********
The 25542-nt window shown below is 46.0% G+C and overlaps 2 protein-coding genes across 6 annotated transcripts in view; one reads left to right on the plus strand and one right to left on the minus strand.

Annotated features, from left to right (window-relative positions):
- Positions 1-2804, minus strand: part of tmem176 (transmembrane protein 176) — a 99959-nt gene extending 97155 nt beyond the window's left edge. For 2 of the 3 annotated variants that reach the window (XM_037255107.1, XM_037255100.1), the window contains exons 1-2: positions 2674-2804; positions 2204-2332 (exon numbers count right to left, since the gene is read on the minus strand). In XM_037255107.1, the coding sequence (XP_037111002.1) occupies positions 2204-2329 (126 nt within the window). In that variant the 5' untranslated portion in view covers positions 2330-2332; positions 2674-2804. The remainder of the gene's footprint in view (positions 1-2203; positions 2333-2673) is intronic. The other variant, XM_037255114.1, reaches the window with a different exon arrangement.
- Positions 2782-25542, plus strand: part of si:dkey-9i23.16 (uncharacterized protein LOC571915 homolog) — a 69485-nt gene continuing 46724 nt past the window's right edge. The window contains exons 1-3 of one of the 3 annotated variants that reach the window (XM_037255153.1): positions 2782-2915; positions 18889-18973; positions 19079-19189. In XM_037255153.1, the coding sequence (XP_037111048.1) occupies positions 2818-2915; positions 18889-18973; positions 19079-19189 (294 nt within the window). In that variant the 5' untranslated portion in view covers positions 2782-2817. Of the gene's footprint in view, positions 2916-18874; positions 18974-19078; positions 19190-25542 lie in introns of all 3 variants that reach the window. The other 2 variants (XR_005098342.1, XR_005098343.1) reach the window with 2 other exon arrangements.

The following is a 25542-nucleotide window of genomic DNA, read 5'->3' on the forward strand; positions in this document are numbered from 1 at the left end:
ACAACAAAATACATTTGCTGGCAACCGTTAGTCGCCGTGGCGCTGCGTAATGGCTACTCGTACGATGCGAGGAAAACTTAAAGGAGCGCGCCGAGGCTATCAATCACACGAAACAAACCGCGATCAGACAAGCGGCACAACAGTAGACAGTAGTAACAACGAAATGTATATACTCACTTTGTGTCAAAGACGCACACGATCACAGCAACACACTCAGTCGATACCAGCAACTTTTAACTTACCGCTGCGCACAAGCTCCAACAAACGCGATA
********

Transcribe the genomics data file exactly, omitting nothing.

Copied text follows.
The 25542-nt window shown below is 46.0% G+C and overlaps 2 protein-coding genes across 6 annotated transcripts in view; one reads left to right on the plus strand and one right to left on the minus strand.

Annotated features, from left to right (window-relative positions):
- Positions 1-2804, minus strand: part of tmem176 (transmembrane protein 176) — a 99959-nt gene extending 97155 nt beyond the window's left edge. For 2 of the 3 annotated variants that reach the window (XM_037255107.1, XM_037255100.1), the window contains exons 1-2: positions 2674-2804; positions 2204-2332 (exon numbers count right to left, since the gene is read on the minus strand). In XM_037255107.1, the coding sequence (XP_037111002.1) occupies positions 2204-2329 (126 nt within the window). In that variant the 5' untranslated portion in view covers positions 2330-2332; positions 2674-2804. The remainder of the gene's footprint in view (positions 1-2203; positions 2333-2673) is intronic. The other variant, XM_037255114.1, reaches the window with a different exon arrangement.
- Positions 2782-25542, plus strand: part of si:dkey-9i23.16 (uncharacterized protein LOC571915 homolog) — a 69485-nt gene continuing 46724 nt past the window's right edge. The window contains exons 1-3 of one of the 3 annotated variants that reach the window (XM_037255153.1): positions 2782-2915; positions 18889-18973; positions 19079-19189. In XM_037255153.1, the coding sequence (XP_037111048.1) occupies positions 2818-2915; positions 18889-18973; positions 19079-19189 (294 nt within the window). In that variant the 5' untranslated portion in view covers positions 2782-2817. Of the gene's footprint in view, positions 2916-18874; positions 18974-19078; positions 19190-25542 lie in introns of all 3 variants that reach the window. The other 2 variants (XR_005098342.1, XR_005098343.1) reach the window with 2 other exon arrangements.

The following is a 25542-nucleotide window of genomic DNA, read 5'->3' on the forward strand; positions in this document are numbered from 1 at the left end:
ACAACAAAATACATTTGCTGGCAACCGTTAGTCGCCGTGGCGCTGCGTAATGGCTACTCGTACGATGCGAGGAAAACTTAAAGGAGCGCGCCGAGGCTATCAATCACACGAAACAAACCGCGATCAGACAAGCGGCACAACAGTAGACAGTAGTAACAACGAAATGTATATACTCACTTTGTGTCAAAGACGCACACGATCACAGCAACACACTCAGTCGATACCAGCAACTTTTAACTTACCGCTGCGCACAAGCTCCAACAAACGCGATA